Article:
The signs of life sprouting out of the vegetable trays on Sanu Maiya Maharjan’s terrace can seem overwhelming for some. She has grown beans, brinjals, big bulky lemons, radishes, chillies and green leafy vegetables in buckets, cardboard boxes, and rice sacks, all without using chemical fertilisers.
Working as a Waste Management Expert at Kathmandu Metropolitan City (KMC) office, she has breathed life to kitchen leftovers via composting.
The key in waste management, she says, is segregating inorganic and organic wastes. She doesn’t mix food waste like egg shells, bones, tea waste, fruit and vegetable waste, leftover rice, bread with plastic wastes like packets of chips, milk pouches, sanitary pads or diapers.
“The process however, is rarely practised here in Nepal,” she observes.
Lack of waste segregation
As per Maharjan, over 70 per cent of solid waste generated in Nepal is organic, most of which end up in landfill sites.
Burying organic waste in landfill is a big problem in Kathmandu, as Manish Pratap, Director at Praramva Biotech elucidates: “When organic waste is dumped in landfill, it undergoes anaerobic decomposition and generates methane.
When released into atmosphere, methane is 25 times more potent a greenhouse gas than carbon dioxide.” Since, many don’t segregate waste; rag pickers are doing the job so as to use organic waste in making compost. Biocomp Nepal collects over 20 tons of municipal organic waste, particularly from vegetable wholesalers at Kalimati and Balkhu markets, turning it into profit selling organic fertilisers to farmers.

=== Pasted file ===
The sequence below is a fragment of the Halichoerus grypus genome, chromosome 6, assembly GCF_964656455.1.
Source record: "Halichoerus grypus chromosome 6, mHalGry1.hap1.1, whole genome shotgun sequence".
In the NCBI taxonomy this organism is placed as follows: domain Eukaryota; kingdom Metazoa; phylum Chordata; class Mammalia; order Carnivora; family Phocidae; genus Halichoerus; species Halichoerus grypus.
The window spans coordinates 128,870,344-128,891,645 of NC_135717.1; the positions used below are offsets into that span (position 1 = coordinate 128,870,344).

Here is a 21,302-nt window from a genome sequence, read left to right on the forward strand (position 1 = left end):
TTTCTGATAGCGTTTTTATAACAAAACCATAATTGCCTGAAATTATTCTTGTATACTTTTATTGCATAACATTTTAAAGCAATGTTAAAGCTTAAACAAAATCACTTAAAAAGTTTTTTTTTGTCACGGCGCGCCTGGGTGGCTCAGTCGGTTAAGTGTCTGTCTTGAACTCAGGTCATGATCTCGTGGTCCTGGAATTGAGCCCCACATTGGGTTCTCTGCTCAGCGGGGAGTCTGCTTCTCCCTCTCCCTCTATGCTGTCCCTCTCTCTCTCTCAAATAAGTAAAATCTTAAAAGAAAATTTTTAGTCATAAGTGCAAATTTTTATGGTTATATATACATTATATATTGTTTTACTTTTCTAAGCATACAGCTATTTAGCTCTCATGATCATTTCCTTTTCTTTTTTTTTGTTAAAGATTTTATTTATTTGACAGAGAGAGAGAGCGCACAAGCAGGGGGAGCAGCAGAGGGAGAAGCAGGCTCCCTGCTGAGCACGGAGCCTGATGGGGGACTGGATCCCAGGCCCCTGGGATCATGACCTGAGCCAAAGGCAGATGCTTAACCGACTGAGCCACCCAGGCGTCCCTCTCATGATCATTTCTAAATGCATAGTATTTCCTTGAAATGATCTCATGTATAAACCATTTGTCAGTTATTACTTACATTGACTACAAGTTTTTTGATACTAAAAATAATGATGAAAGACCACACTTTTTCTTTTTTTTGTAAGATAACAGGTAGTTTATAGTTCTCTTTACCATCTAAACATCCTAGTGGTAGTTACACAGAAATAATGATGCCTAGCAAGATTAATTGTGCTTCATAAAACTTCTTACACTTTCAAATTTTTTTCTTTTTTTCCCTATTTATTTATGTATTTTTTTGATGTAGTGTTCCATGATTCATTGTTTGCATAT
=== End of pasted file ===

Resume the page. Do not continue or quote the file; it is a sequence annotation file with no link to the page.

Lockdown and waste management
Now with the country shut down and families confined to their homes, waste management experts have urged people to make compost out of kitchen waste.
On April 29, Maharjan conducted a Zoom webinar in collaboration with Guthi hosting a twohour workshop to initiate citizens into composting. If there is no compost bin, make one, says Maharjan.
“Just drill four-five holes around a bucket at different levels to let some air in. To avoid any spills place a newspaper underneath your container and layer its bottom with soil,” she informs.
Then put the segregated kitchen waste into the container and within a month or two the waste will decompose into compost, which can be used in kitchen or terrace garden. Meanwhile Pratap advises to put the kitchen organic waste into the bin as soon as possible because “as you leave organic waste open, bhusunas (Phlebotomine) lay eggs there”. Maharjan adds some saw dust or dry soil to the waste from time to time to reduce its foul smell and contain moisture.
“Adding gudd (jaggery) with hot water can stimulate composting,” illustrates Maharjan.